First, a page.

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Just a few weeks ago, two large wildfires caused massive destruction and at least 91 deaths in California, the Woolsey fire near Los Angeles and the Camp fire that engulfed the town of Paradise in the north. Residents and firefighters struggled to stop both fires, yet they can expect more like them to come.


“What we found is, across nearly all the definitions in nearly all the regions, there was a significant increase in the level of simultaneity in the second time period,” Podschwit said.


For example, in the Southwest, the satellite record revealed only two incidents of wildfires that burned more than 50,000 acres during the first time period. But then 34 separate fires of that size burned in the area in the following 15 years -- including an instance when five blazed simultaneously, in April and May 2011, Cullen and Podschwit found. They’re submitting their study for peer review in the next few weeks.


Their findings build on those of the federal government's latest National Climate Assessment, released on Nov. 23. The nation’s top climate scientists found that wildfires are growing in frequency, intensity, extent and duration, and we can expect more large wildfires in the next half century, especially in the Western states. Furthermore, the study said that since 1984, climate change caused fires in the West to burn twice the area they would have without it.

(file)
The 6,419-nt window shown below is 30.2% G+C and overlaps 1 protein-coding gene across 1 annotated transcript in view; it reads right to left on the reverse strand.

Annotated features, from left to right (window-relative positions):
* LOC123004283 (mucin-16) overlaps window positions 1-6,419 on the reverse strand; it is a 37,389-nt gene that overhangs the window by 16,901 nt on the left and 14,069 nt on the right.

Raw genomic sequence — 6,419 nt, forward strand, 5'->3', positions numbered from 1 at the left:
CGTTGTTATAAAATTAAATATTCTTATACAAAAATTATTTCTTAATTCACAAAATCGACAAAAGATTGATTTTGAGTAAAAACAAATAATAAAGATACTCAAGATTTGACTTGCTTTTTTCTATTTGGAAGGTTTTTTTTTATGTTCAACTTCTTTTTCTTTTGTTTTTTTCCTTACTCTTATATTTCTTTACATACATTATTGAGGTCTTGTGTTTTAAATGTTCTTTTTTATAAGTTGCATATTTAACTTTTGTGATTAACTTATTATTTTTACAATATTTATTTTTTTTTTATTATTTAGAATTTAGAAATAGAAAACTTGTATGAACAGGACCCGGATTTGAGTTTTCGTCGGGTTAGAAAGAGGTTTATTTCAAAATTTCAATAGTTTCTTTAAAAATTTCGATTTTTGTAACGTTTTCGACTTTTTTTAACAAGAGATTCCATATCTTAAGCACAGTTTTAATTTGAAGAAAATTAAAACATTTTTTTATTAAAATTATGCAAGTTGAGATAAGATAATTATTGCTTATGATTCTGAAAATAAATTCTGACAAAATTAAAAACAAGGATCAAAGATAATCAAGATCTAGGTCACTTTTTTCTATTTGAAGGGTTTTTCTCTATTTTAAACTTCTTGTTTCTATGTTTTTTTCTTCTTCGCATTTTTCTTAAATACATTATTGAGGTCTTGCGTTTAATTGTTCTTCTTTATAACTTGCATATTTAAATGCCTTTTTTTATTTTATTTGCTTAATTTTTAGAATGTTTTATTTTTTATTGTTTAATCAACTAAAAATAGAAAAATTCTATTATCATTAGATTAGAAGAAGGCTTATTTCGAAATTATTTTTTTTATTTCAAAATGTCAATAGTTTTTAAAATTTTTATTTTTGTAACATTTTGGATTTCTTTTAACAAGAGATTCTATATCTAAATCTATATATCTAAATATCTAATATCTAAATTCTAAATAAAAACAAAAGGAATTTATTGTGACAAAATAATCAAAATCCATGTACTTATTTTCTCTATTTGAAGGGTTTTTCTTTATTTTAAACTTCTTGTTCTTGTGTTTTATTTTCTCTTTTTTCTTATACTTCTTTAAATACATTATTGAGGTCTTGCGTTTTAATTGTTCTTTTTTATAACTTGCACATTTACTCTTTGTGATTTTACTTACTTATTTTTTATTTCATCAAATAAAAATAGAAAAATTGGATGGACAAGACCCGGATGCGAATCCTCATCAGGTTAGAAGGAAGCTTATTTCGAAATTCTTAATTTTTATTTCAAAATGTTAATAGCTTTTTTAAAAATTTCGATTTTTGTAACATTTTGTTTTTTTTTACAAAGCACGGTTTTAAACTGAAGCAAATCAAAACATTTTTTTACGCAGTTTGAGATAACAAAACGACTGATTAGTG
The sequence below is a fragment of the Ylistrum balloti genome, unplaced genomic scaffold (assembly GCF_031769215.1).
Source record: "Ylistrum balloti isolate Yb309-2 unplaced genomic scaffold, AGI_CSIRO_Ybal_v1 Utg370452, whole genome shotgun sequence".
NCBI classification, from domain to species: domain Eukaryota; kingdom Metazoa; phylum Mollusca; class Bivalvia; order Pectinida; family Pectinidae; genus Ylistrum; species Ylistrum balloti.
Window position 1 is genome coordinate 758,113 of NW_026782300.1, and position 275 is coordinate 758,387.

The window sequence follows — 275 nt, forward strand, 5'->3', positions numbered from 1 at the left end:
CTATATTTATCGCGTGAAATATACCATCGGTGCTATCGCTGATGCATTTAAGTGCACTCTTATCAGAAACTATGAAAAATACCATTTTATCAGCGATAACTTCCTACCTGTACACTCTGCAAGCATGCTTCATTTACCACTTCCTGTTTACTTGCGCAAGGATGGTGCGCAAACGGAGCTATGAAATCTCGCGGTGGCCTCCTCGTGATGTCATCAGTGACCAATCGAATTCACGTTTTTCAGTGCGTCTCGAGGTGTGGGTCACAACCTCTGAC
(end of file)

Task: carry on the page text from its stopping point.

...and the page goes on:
To help people prepare for the next fire, scientists have begun developing “fireshed” maps, analogous to watersheds. These locate the places most likely to ignite and where the fires will likely spread. Such maps could inform where people choose to build -- or where to rebuild after a fire.


But while people have begun considering retreating from hurricane flood zones or eroding coastlines threatened by sea level rise, discussions about building in fire-prone wildland areas haven't coalesced in the same way. And by their presence, people inevitably start more fires in the wildlands if they live there, too.


“Accidental fires can happen because your car is overheated on the side of the freeway, or somebody throws a cigarette butt out the window, but they can also happen just because someone has a chain hanging out the back end [of their car], and it causes a spark that lands at the wrong time and place, and boom, you have a fire,” said Natasha Stavros, a fire ecologist and engineer at NASA’s Jet Propulsion Laboratory in Pasadena, California.

娜塔莎·斯塔夫罗斯(Natasha Stavros)说:“意外起火可能是因为你的汽车在高速公路一侧过热,或者有人把烟头扔出窗外,但也可能是因为有人在(他们的车)的后端挂着一根链子,它会引发火花,落在错误的时间和地点,然后砰的一声,你就会起火。” 她是加州帕萨迪纳美国宇航局喷气推进实验室的一位火灾生态学家和工程师。

We have a different relationship with fire than with other extreme weather, since for example, no one ever talks about trying to stop a hurricane, she pointed out. “The Camp Fire was burning at 80 acres per minute -- that’s 61 football fields per minute. Why do we think we can control that?”